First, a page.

GERD Can Cause Missing Teeth
The oral cavity and digestive system are closely interconnected. This is because once food is chewed, it passes directly down towards the stomach and digestion begins. However, what goes down can sometimes come back up again, if a person suffers from GERD.
Dr. Hauser Discusses GERD
Dr. Hauser of Lakefront Family Dentistry has been in business for over 20 years. GERD is a challenging problem he cannot treat since it falls under the category of a general practitioner’s care. He is able to, fortunately, restore damaged dentition and implement protective measures that will help the patient get through this horrible phase with all of his or her teeth still intact.
Yet, depending upon the severity of the decay from GERD, other options such as dental implants, CEREC veneers or crowns might be required. Call or set up an appointment and meet with Dr. Hauser to see if you have decay from GERD.
What Exactly Is GERD?
GERD is short for gastroesophageal reflux disease or acid reflux. To start, let us talk about digestion. Our stomach produces hydrochloric acid to digest food. The only reason our stomach is able to withstand this type of acid is because the cells in this area produce a thick mucus that acts as a barrier to withstand the acidity.
Food enters the stomach through the esophagus. The lower esophageal sphincter relaxes to allow food to enter, then tightens to prevent it from going back up again. However, people who suffer from GERD have sphincters that relax between swallows. This allows the corrosive acid to enter the esophagus and damages the lining.
GERD can be caused by a number of factors. People who drink alcohol, smoke, are obese, and those with poor posture are most likely to develop this condition. Those who enjoy eating large meals and/or like to eat before bedtime are likely to suffer from the same disease.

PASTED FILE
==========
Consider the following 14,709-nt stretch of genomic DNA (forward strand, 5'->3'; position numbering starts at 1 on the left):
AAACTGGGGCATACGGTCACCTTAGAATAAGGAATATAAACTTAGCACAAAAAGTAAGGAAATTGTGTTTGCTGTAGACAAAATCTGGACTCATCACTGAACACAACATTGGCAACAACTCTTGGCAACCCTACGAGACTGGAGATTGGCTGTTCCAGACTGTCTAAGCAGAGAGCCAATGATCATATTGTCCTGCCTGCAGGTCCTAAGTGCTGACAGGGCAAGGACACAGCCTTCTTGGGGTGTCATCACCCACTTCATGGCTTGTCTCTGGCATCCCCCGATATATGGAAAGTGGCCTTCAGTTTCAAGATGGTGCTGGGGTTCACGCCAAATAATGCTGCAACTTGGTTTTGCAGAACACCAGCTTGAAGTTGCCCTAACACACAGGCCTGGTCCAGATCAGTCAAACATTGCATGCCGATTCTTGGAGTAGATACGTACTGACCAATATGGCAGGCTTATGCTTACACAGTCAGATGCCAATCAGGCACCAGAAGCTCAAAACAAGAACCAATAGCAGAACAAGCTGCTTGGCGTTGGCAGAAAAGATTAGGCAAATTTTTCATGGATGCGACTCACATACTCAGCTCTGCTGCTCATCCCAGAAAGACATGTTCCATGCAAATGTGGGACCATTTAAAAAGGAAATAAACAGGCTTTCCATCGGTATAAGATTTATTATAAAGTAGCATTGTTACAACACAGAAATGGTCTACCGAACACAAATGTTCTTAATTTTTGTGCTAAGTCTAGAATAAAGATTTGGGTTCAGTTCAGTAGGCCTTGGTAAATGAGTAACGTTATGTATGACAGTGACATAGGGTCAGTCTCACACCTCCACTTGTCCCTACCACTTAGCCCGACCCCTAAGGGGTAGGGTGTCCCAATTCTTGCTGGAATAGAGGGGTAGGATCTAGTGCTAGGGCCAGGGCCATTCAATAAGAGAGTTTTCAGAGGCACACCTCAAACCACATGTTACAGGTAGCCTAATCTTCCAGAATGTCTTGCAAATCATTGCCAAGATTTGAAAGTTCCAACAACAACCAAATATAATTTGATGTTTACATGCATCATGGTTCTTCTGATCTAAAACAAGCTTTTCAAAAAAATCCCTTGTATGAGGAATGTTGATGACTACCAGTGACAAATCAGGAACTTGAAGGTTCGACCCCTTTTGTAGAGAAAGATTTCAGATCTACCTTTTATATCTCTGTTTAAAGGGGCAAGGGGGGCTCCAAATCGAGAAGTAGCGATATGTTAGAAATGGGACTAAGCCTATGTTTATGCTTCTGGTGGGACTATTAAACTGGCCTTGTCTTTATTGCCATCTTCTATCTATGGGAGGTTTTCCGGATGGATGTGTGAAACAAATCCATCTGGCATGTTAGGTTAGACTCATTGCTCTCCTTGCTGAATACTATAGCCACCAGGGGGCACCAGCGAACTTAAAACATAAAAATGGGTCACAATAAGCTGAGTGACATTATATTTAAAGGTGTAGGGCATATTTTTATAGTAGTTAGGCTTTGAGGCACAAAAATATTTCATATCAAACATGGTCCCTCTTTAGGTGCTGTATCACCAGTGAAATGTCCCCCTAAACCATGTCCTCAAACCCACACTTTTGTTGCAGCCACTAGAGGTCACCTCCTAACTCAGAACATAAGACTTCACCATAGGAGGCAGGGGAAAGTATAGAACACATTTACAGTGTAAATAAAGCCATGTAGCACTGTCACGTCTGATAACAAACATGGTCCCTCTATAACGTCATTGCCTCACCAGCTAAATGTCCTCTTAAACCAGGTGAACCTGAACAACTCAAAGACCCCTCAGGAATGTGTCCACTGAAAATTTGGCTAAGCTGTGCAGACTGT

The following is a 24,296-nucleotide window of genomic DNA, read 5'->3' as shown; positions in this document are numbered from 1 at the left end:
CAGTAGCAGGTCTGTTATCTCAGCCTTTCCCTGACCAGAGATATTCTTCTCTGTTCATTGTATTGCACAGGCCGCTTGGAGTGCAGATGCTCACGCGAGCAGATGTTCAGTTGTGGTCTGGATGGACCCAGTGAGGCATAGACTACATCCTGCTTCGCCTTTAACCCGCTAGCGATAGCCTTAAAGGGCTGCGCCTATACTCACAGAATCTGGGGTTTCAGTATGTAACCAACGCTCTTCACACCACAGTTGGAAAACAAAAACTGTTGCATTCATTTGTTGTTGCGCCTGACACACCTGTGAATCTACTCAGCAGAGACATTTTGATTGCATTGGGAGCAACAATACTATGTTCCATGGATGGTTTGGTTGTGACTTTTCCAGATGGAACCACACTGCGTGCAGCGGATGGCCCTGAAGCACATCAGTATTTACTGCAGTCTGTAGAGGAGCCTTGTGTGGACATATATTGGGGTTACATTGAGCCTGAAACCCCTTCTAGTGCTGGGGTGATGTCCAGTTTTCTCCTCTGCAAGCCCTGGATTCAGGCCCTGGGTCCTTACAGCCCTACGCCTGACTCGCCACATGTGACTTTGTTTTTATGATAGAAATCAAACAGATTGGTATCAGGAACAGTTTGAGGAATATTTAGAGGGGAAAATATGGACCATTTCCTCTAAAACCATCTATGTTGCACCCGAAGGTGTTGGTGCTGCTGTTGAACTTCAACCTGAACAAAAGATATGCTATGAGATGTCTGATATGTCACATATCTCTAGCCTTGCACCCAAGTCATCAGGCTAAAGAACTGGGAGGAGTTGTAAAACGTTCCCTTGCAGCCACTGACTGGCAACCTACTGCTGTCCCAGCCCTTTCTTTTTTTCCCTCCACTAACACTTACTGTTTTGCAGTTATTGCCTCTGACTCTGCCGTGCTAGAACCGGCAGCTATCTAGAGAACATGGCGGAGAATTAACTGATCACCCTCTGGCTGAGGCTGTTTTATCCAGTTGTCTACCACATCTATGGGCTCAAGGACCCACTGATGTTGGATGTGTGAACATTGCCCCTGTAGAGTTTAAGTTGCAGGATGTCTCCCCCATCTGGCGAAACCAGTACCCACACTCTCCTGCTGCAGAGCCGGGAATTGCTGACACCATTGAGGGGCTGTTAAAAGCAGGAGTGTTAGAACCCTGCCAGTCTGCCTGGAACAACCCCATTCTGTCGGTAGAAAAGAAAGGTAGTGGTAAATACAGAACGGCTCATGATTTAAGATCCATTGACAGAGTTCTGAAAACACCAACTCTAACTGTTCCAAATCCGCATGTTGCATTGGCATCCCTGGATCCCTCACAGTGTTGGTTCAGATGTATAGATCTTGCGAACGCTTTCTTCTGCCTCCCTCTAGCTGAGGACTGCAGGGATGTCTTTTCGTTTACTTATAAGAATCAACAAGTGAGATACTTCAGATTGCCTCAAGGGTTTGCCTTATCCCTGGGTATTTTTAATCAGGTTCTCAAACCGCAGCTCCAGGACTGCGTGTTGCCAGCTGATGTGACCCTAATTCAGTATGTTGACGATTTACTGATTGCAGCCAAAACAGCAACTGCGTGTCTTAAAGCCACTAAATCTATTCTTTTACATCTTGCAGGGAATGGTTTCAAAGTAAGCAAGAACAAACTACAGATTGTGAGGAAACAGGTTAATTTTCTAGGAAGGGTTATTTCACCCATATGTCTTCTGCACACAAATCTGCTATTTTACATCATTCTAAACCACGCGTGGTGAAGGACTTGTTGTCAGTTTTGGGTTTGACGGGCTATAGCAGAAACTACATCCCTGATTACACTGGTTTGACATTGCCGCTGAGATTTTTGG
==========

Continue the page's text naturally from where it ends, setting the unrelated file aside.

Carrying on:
Certain physical conditions can cause acid reflux as well. GERD is common in people who have diabetes, are pregnant, those with hiatal hernias or individuals who have gone through rapid weight gain.
Please note that certain medications can cause this problem, too. This includes: theophylline; nitrates; antihistamines; beta blockers and calcium channel blockers. Therefore, people who take any of these medications should ask their physician for GERD maintenance medication as well.
Dr. Hauser informs his patients that their food choices can make the problem worse. Certain types of food can exacerbate the problem. This includes mint flavorings, tomatoes, spicy food, citrus fruits, caffeine, fried food, chocolate and garlic.
GERD and Dentistry
Dr. Hauser has worked hard to restore the smiles of many people who suffer from this condition. Remember, treatment will vary based on the severity of the damage. Call or make an appointment with Dr. Hauser to discuss the best treatment plan for your case.
People who suffer from GERD will experience tooth demineralization. The corrosive acid will damage the dentition at some point and may irritate the oral tissue as well. The demineralization of enamel provides bacteria with an ideal point of entry, allowing it to wreak havoc on the internal structure of the teeth.
This is why Dr. Hauser urges patients who suffer from GERD to be more proactive when it comes to their teeth, especially if they have lost even one tooth to this disease. They should follow their physician’s orders to control acid reflux and take the necessary medication. This will protect what is left of their natural dentition.
If you or your loved ones are suffering from GERD and would like to know more about preventive dental measures, Dr. Hauser of Lakefront Family Dentistry should be your first choice. You can call (951) 244-9495 or go online to schedule an appointment now.